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Evolving Minnesota Cup offers entrepreneurs lots more than prize money

Even more important are the opportunities for exposure, advice, networking and investment available to the competitors.

On Monday, the Minnesota Cup begins accepting applications for its ninth annual competition.

I’ve got a soft spot for the Minnesota Cup. As a Star Tribune business reporter, I covered the news conference in 2005 at which the first competition for breakthrough ideas was announced. Minnesota entrepreneurs signed up to compete in one catch-all division for $37,500 in prizes.

On Monday, the Minnesota Cup begins accepting applications for its ninth annual competition. More than 1,000 entries are expected, and they’ll compete in six divisions for $200,000 in prizes. It’s the nation’s largest statewide new-venture competition.

But money isn’t the main benefit for the competitors, said Scott Litman, managing director of the marketing agency Magnet 360 and co-founder of the competition.

Even more important are the opportunities for exposure, advice, networking and investment that open up to the competitors.

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“We’ve got fantastic involvement from the business community,” Litman said. “The participants are meeting some pretty spectacular people.”

The Cup now includes a variety of associated events: seminars, mentorships, networking opportunities, pro-bono services and other non-cash benefits.

“At the end of the day, the prize money is actually a pretty minor reward, compared to the rest of the stuff,” Litman said.

But a growing stream of finance is definitely part of the picture. In the past four years alone, new businesses competing in the Minnesota Cup have attracted more than $60 million in investment capital, Litman said: “There are a lot of businesses being impacted with $500,000, $1 million, $3 million.”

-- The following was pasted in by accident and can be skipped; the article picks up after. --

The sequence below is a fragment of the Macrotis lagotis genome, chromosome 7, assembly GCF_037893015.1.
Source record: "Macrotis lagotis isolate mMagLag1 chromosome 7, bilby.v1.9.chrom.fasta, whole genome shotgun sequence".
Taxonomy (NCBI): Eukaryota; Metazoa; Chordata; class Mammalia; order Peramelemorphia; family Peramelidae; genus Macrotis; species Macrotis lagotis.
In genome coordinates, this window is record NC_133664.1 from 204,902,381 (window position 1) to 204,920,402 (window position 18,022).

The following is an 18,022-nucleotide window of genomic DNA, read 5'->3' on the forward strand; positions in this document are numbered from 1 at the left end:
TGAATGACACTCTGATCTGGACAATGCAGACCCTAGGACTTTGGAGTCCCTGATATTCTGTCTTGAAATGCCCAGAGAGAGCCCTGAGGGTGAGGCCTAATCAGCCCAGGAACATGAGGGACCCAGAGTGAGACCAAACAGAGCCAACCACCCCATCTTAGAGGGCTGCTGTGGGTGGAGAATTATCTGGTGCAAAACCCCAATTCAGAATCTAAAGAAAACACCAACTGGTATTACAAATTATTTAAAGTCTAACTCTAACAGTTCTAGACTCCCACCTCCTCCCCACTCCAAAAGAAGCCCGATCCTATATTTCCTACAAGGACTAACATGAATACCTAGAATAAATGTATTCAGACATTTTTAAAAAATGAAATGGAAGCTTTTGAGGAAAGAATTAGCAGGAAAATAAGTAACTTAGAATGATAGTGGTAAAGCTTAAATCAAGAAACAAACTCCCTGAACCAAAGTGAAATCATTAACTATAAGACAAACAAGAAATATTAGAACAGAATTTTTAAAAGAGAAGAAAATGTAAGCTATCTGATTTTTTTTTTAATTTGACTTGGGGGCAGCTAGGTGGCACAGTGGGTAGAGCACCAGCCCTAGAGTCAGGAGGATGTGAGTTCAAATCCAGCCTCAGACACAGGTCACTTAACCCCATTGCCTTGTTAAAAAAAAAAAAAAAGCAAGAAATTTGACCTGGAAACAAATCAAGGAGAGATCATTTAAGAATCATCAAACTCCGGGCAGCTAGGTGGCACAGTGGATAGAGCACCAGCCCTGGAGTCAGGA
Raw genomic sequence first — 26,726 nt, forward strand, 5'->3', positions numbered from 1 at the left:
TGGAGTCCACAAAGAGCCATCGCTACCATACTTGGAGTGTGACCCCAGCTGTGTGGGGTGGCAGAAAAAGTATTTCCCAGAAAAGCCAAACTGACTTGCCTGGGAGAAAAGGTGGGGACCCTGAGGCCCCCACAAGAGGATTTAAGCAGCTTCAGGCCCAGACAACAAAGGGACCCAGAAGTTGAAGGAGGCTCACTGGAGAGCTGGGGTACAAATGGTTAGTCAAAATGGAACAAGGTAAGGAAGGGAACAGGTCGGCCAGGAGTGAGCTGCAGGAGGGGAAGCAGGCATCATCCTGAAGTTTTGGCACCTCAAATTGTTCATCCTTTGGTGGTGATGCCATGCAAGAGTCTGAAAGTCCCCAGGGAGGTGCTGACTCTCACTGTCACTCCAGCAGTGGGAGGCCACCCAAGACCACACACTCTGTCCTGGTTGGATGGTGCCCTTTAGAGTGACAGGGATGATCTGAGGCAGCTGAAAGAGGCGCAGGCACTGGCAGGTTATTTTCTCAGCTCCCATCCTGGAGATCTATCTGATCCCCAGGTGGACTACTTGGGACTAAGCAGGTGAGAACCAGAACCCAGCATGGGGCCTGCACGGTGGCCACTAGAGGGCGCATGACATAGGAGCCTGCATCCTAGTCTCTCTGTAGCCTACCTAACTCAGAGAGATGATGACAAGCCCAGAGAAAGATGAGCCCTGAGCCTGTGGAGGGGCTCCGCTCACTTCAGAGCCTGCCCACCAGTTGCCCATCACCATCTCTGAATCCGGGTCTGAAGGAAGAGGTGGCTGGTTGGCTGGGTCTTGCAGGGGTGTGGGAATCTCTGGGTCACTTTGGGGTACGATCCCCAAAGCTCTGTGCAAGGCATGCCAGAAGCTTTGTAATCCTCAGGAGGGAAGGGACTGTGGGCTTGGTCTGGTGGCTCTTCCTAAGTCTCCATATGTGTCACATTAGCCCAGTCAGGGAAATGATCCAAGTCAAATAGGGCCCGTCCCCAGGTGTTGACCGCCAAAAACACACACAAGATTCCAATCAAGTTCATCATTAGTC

The competition’s growth has been fostered by a stable of committed sponsors. Wells Fargo, the Minnesota Department of Employment and Economic Development and the Holmes Center for Entrepreneurship at the University of Minnesota’s Carlson School of Management have all supported the competition from its inception. Other major sponsors include UnitedHealth Group, General Mills and Carlson.

Minneapolis-based OrthoCor Medical entered the competition four years in a row with its idea for a high-tech knee brace. OrthoCor won its division last year, raised several million dollars in capital and launched its product nationwide. CEO John Dinusson talks about the experience here.

Litman has personally felt the power of fostering a business idea through competition. At 24, he entered a national new-ideas competition sponsored by Apple and finished third. The experience was “a huge stepping stone” in getting his first business started, he said.

Minnesota has always punched above its weight as a business center. The Minnesota Cup is helping us keep punching.